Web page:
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Ursula Kuhnle, Ariel Rösler, Judith A. Pareira, Peter Gunzcler, Lenore S. Levine and Maria I. New


The effect of normalization of sodium balance was evaluated in children with aldosterone deficiency of several etiologies. In salt-losing congenital adrenal hyperplasia (CAH), treatment with a mineralocorticoid in doses that normalized plasma renin activity (PRA) induced a marked increase in linear growth. Serum 17-hydroxyprogesterone (17-OHP) and androgens fell further when adequate sodium balance was achieved, allowing in some cases a reduction in glucocorticoid replacement dose. Together with PRA measurement they were the most sensitive indicators of adequate mineralocorticoid and glucocorticoid replacement therapy. In 2 teenage children with aldosterone deficiency due to Addison's and autoimmune polyglandular disease similar improvement in growth as well as onset of puberty occurred when sodium balance was normalized by increased mineralocorticoid therapy. These studies show that adequate sodium balance is essential for normal growth and pubertal development.

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D. Armanini, S. Endres, U. Kuhnle and P. C. Weber

Abstract. The binding characteristics of glucocorticoid and mineralocorticoid receptors were determined in T-and B-lymphocytes from the spleen of four deceased kidney donors. The number of glucocorticoid and mineralocorticoid receptors was equivalent in T- and B-cells (respectively, 1308 ± 364 and 1335 ± 520 glucocorticoid receptors per cell, and 174 ± 29 and 164 ± 24 mineralocorticoid receptors per cell). The number of binding sites per cell was 5- to 10-fold higher for dexamethasone than for aldosterone. The apparent dissociation constant of dexamethasone for glucocorticoid receptors was 2-fold higher than that of aldosterone for mineralocorticoid receptors. In conclusion, subpopulations of human lymphocytes have an equal number of glucocorticoid and mineralocorticoid receptors.

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K Hagenfeldt, E Martin Ritzen, H Ringertz, J Helleday and K Carlstrom

AIM: To study bone mass, body composition and androgenic/anabolic activity in adult women with virilizing congenital adrenal hyperplasia (CAH) treated with glucocorticoids since infancy and to relate this to the postmenarcheal glucocorticoid impact. PATIENTS AND METHODS: Thirteen adult women with virilizing CAH treated with gluco- and mineralocorticoids but otherwise medicine-free were investigated with respect to bone mineral content, body composition by dual energy X-ray absorptiometry and endocrine status. In addition an index of accumulated postmenarcheal exogenous glucocorticoid impact was calculated. Seven of the patients had regular menstrual periods, and six were oligomenorrheic but responded with withdrawal bleedings on cyclic progestagens. The data for the patients were compared with those of age-matched healthy reference subjects. RESULTS: In spite of their shorter stature, CAH patients were significantly heavier and had a significantly higher body mass index and fat/lean body mass ratio than the controls. Their bone mineral area density (BMD) was significantly lower than that of the controls. Serum concentrations of androgens were subnormal in all except two of the patients. Strong negative associations were found between BMD and the calculated index of accumulated postmenarcheal glucocorticoid dose but not between BMD and circulating androgen levels. CONCLUSION: The results indicate that glucocorticoids were administered in excess in most of the patients, resulting in subnormal levels of adrenocortical androgens, increased body fat and bone demineralization. Increased catabolic activity due to hypercortisolism rather than decreased androgenic/anabolic steroids is probably the major cause of the subnormal BMD in the treated CAH patients.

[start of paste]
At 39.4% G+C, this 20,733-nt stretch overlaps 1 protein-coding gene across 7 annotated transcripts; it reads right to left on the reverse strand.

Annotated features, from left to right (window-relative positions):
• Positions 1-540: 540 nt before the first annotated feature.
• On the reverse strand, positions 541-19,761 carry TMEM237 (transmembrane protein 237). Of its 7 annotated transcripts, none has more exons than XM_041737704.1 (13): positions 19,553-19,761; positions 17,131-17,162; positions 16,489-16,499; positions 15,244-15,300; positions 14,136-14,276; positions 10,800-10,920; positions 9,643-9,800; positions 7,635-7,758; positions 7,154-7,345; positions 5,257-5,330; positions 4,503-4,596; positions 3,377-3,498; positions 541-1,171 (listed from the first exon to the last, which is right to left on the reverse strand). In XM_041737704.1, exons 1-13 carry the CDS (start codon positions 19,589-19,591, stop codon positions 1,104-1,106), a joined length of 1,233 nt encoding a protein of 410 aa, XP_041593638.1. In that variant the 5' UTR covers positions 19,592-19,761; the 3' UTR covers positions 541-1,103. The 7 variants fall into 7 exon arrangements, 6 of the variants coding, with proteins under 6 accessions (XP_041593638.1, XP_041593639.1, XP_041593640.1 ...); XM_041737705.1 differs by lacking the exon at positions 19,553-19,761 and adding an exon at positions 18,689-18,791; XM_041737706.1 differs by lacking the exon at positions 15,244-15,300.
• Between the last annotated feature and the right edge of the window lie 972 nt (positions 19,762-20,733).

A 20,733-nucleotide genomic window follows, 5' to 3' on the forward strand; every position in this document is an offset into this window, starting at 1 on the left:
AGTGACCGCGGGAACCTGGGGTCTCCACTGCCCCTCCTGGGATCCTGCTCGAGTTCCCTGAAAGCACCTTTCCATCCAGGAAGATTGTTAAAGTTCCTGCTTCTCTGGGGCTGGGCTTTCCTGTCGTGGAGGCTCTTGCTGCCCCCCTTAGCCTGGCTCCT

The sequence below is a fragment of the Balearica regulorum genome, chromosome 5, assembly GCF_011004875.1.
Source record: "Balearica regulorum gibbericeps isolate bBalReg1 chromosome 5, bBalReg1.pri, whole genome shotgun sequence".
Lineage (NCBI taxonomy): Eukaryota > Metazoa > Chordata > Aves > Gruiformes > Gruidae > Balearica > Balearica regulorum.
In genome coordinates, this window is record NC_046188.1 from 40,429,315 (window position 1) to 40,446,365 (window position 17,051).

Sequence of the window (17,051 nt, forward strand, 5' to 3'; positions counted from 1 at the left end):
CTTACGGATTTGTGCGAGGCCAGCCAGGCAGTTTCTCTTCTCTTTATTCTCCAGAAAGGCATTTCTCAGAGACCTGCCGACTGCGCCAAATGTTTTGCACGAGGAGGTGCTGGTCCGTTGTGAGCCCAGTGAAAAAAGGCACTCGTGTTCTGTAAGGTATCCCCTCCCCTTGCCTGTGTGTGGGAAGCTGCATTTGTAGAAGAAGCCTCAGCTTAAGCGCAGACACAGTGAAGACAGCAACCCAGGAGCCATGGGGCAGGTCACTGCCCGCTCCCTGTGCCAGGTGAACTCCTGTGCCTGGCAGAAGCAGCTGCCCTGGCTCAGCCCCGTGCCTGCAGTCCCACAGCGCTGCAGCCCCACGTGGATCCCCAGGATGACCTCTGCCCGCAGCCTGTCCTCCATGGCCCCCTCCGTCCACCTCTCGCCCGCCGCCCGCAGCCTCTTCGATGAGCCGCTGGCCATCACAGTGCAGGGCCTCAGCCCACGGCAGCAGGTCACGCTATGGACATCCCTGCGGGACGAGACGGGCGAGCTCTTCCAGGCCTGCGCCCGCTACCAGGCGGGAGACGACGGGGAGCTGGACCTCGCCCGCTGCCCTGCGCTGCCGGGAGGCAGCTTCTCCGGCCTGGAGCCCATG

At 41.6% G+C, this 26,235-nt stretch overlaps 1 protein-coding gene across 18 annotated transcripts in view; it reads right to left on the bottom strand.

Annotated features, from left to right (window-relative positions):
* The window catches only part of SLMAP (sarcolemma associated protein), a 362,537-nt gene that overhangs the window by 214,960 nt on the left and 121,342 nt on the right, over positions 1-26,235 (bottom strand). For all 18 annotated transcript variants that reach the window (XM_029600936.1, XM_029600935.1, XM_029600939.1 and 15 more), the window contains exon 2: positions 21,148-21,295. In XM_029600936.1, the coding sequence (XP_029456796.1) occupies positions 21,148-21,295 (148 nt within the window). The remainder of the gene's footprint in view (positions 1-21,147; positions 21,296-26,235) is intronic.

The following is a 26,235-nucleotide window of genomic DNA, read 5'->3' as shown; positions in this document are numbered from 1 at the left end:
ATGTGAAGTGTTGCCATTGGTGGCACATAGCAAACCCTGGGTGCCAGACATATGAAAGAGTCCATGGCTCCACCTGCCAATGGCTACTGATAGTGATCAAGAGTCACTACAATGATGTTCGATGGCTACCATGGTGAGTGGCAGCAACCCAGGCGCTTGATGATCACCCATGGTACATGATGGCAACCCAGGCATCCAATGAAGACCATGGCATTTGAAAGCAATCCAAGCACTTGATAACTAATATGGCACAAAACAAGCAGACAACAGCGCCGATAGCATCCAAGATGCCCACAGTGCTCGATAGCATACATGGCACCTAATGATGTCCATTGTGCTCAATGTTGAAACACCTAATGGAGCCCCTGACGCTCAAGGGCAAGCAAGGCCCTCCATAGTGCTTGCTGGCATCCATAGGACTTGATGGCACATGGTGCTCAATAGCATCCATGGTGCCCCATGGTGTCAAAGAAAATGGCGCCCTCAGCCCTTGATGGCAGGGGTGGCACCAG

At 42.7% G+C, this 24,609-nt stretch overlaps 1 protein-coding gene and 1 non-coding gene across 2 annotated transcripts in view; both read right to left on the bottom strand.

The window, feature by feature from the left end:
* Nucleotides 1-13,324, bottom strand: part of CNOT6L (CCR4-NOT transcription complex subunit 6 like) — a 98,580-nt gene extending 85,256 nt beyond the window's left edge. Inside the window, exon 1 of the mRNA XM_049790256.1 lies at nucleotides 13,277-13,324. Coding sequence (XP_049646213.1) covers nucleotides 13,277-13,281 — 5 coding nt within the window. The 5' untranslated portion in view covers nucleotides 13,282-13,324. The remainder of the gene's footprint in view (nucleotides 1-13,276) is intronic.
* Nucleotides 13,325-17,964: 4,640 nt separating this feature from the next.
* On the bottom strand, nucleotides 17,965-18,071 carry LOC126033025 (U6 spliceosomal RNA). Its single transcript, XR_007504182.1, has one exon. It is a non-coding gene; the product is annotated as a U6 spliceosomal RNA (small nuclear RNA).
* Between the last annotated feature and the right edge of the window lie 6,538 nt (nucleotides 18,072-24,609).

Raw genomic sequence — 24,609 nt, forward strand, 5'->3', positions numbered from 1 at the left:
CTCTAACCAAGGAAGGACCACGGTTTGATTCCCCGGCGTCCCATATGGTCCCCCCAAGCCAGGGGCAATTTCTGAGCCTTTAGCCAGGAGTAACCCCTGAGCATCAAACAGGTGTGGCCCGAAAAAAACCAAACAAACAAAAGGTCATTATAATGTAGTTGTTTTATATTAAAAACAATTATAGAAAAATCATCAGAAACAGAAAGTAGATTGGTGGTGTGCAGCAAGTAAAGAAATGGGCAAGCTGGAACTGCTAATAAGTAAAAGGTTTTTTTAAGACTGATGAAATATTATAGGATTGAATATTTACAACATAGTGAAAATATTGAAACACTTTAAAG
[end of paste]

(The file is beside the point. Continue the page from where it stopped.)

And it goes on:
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E Charmandari, CG Brook and PC Hindmarsh

Congenital adrenal hyperplasia (CAH) is a group of autosomal recessive disorders resulting from deficiency of one of the five enzymes required for synthesis of cortisol in the adrenal cortex. The most common form of the disease is classic 21-hydroxylase deficiency, which is characterized by decreased synthesis of glucocorticoids and often mineralocorticoids, adrenal hyperandrogenism and impaired development and function of the adrenal medulla. The clinical management of classic 21-hydroxylase deficiency is often suboptimal, and patients are at risk of developing in tandem iatrogenic hypercortisolism and/or hyperandogenism. Limitations of current medical therapy include the inability to control hyperandrogenism without employing supraphysiologic doses of glucocorticoid, hyperresponsiveness of the hypertrophied adrenal glands to adrenocorticotropic hormone (ACTH) and difficulty in suppressing ACTH secretion from the anterior pituitary. Puberty imposes increased difficulty in attaining adrenocortical suppression despite optimal substitution therapy and adherence to medical treatment. Alterations in the endocrine milieu at puberty may influence cortisol pharmacokinetics and, consequently, the handling of hydrocortisone used as replacement therapy. Recent studies have demonstrated a significant increase in cortisol clearance at puberty and a shorter half-life of free cortisol in pubertal females compared with males. Furthermore, children with classic CAH have elevated fasting serum insulin concentrations and insulin resistance. The latter may further enhance adrenal and/or ovarian androgen secretion, decrease the therapeutic efficacy of glucocorticoids and contribute to later development of the metabolic syndrome and its complications.

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Clifford I. Chappel, George Rona and Roger Gaudry


The influence of mineralocorticoids and glucocorticoids on cardiac necrosis produced by isoproterenol was studied in intact and adrenalectomized rats. Mineralocorticoid therapy, deoxycorticosterone acetate or 9α-fluorocortisol caused an increased mortality and aggravated the heart lesions while pretreatment with glucocorticoids, cortisone or 9α-fluoro-16-hydro-cortisol (triamcinolone) had no appreciable effect. The actions of these steroids were substantially the same in intact animals or adrenalectomized animals maintained on saline. The significance of these results and their possible relationship to electrolyte balance are discussed.

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Isabelle Benoit, Delphine Drui, Lucy Chaillous, Benoît Dupas, Jean-François Mosnier, Bernard Charbonnel and Bertrand Cariou